Let me address Harold Doherty's claim that the recent CDC report on autism prevalence shows that 60 – 100% of children diagnosed with Autistic Disorder also have a significant intellectual disability (IQ less than 70). To put it bluntly, that claim is a ridiculous fiction, fabricated entirely by Mr. Doherty and not supported by anything in the CDC report. It is the kind of claim made by someone who either cannot read, cannot do math, or cannot handle logic. In Mr. Doherty's case, I suspect we are witnessing a combination of all three.
What the CDC report does state is that across the reporting sites where adequate data is available, 41% of all autism spectrum disorder (ASD) cases are associated with intellectual disability (with a range across the reporting sites from 29.3% to 51.2%). Mr. Doherty then leaps to the statement that if the Asperger Disorder cases were removed from the CDC study population, then this would imply that 60 – 100% of those with Autistic Disorder must have a significant intellectual disability (with great emphasis placed by Mr. Doherty on the midrange number of 80%).
It would be interesting to examine Mr. Doherty's math on that.
To keep the numbers round, let us assume that 40 out of 100 ASD cases show intellectual disability, which is consistent with the 41% number from the CDC report. Question: how many Asperger Disorder cases (no intellectual disability) would need to be removed from the study population so that the remaining population has an 80% intellectual disability rate? The answer is that 50 out of 100 would need to be removed. Mr. Doherty's math implies that around 50% of the cases in the CDC study are Asperger Disorder cases. I wonder if he really intended that.
I myself would be willing to grant Mr. Doherty his 50% Aspergers estimate, provided that either: a) the number shows up some place in the CDC report, or b) Mr. Doherty's other posts remain logically consistent with 50% of all ASD cases being Aspergers cases. Alas, neither provision holds true.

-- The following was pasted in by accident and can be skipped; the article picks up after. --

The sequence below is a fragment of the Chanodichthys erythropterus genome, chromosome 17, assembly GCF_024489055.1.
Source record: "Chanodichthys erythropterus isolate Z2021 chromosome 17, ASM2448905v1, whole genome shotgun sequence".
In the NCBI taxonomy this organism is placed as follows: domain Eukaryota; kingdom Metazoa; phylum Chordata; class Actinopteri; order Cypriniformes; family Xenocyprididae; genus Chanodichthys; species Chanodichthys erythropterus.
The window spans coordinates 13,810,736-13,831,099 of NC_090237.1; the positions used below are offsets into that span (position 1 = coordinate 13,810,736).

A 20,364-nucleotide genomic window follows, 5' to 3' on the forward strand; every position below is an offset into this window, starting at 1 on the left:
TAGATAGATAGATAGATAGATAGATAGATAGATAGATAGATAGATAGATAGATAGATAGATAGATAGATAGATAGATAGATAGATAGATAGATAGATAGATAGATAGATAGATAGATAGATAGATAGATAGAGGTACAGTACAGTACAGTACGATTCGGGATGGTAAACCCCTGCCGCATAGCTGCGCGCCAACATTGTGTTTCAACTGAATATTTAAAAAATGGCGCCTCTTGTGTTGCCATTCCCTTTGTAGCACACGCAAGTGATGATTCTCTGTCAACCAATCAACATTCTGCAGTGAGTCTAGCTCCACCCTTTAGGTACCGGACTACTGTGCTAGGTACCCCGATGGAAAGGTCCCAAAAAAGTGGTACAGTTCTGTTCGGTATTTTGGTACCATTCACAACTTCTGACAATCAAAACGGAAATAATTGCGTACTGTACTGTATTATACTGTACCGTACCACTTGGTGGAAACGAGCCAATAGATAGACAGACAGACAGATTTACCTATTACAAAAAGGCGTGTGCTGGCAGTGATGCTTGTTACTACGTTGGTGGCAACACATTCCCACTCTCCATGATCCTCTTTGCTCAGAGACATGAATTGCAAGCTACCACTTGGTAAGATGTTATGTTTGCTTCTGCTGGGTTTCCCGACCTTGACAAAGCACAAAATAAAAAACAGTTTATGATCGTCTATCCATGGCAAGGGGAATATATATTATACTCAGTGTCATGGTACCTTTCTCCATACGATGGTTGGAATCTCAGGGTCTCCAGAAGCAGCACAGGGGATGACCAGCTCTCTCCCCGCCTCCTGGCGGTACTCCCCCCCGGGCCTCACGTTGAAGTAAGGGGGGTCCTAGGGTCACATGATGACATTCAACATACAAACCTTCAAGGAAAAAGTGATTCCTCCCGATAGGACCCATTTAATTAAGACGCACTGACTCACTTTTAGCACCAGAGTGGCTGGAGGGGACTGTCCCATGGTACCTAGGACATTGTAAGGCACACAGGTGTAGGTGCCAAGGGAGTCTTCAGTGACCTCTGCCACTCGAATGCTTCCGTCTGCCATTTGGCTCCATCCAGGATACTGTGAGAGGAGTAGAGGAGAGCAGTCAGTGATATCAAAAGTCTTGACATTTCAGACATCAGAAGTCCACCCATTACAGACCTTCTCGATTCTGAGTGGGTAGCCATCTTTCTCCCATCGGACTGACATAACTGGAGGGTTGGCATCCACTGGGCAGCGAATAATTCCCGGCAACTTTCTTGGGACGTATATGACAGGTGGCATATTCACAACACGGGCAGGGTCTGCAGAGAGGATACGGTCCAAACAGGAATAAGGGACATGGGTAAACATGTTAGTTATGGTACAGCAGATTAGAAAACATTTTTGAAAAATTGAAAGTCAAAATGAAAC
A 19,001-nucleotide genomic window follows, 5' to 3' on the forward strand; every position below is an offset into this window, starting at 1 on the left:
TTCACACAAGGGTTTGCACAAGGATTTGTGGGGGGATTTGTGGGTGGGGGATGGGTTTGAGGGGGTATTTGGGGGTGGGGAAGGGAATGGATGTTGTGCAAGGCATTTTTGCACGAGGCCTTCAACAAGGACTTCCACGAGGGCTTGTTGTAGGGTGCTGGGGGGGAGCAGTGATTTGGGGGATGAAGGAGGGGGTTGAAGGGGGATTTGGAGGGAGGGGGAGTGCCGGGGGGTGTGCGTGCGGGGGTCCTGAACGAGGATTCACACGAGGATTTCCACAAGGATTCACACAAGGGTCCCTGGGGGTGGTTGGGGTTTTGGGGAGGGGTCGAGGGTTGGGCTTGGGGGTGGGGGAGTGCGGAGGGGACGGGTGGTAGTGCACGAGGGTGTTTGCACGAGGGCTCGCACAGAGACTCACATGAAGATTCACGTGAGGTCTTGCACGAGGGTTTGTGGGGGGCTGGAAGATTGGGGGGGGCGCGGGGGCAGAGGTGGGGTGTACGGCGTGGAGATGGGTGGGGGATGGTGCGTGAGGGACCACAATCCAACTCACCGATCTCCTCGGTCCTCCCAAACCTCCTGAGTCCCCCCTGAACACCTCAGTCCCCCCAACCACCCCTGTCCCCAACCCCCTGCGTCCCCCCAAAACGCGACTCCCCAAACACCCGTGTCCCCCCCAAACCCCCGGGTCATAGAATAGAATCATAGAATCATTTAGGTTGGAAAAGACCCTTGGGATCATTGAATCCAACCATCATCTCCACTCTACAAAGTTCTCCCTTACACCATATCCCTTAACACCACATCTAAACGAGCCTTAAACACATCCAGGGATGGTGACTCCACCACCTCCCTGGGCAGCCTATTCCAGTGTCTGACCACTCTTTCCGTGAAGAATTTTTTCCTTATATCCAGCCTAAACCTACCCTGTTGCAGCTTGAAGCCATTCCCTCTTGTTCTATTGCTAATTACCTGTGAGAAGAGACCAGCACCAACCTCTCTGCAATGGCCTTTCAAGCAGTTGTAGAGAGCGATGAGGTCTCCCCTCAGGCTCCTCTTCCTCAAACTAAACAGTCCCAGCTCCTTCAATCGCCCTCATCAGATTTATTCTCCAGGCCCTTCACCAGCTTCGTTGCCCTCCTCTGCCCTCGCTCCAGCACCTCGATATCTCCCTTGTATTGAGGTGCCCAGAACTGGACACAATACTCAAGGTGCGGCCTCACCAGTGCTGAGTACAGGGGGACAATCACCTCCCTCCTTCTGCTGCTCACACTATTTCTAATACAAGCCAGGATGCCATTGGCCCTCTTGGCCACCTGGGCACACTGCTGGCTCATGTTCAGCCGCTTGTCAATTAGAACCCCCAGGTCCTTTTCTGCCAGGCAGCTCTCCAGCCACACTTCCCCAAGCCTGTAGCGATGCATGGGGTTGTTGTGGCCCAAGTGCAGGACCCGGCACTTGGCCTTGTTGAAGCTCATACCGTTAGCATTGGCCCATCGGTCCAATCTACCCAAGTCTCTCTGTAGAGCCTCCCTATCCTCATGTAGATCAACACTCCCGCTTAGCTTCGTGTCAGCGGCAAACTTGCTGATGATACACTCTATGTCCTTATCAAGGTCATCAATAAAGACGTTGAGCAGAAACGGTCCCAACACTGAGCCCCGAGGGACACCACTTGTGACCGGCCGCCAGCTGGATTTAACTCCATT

For instance, I have looked high and low, but the CDC report does not seem to indicate how many of its identified cases fall under the Aspergers classification. Maybe Mr. Doherty has read the report more carefully than I have, but my suspicion is that Mr. Doherty has not bothered to read the report at all. Figure 5 in the report does shows a group that would include the Aspergers cases, but Aspergers by itself does not seem to be broken out. What's worse, no matter how you look at Figure 5, it clearly does not support Mr. Doherty's 50% Aspergers estimate. If anything, Figure 5 indicates an Aspergers percentage much lower than 50%, a percentage so low it cannot in any way support Mr. Doherty's feeble attempt at math.
And then there is the matter of Mr. Doherty's other posts, the ones insisting quite loudly that autism is an environmental epidemic and that people with an Aspergers diagnosis, like Ari Ne'eman, are not really autistic. But if 50% of all ASD cases are Asperger Disorder (and therefore not really autism), what remains of the epidemic? Let's go ahead and apply Mr. Doherty's methodology to the CDC report itself, where we might note that if 1 in 110 children have ASD but 50% of these are Aspergers (and therefore not really autistic), then of course only 1 in 220 children really have autism. Better yet, if we forge ahead with Mr. Doherty's brand of logic, we might next compare this 1 in 220 figure to the 1 in 150 prevalence from the previous CDC report and note that the “epidemic” is now actually reversing—the “crisis” is indeed over! (Maybe it was all those environmental toxins that provided the cure everyone was looking for.) Now if perchance the preceding analysis is making your head spin, or if you feel like you have been somehow bamboozled or that I just made things up, please do not put the blame on me; remember, I am only following Mr. Doherty's logical lead.
Listen, no one is suggesting that intellectual abilities and disabilities in autism should be swept under the rug. Clearly, a significant portion of the autistic population experiences cognitive delays and difficulties, and a better understanding of this phenomenon would be helpful for all. But to concoct “facts” for the purpose of promoting a personal agenda serves no one well. I do not expect Mr. Doherty to agree with me very often, but I do expect him to be able to read, do the math, and think logically. I do not believe that is asking too much.
Of course it is possible that it is me who is incorrect; maybe it is my math, logic and reading skills that have gone awry. If so, I invite Mr. Doherty to demonstrate the error of my ways, and if he is successful, I will gladly make acknowledgment and apologize. But note that my only requirement for this demonstration is that Mr. Doherty use information straight out of the CDC report, and not straight out of his imagination.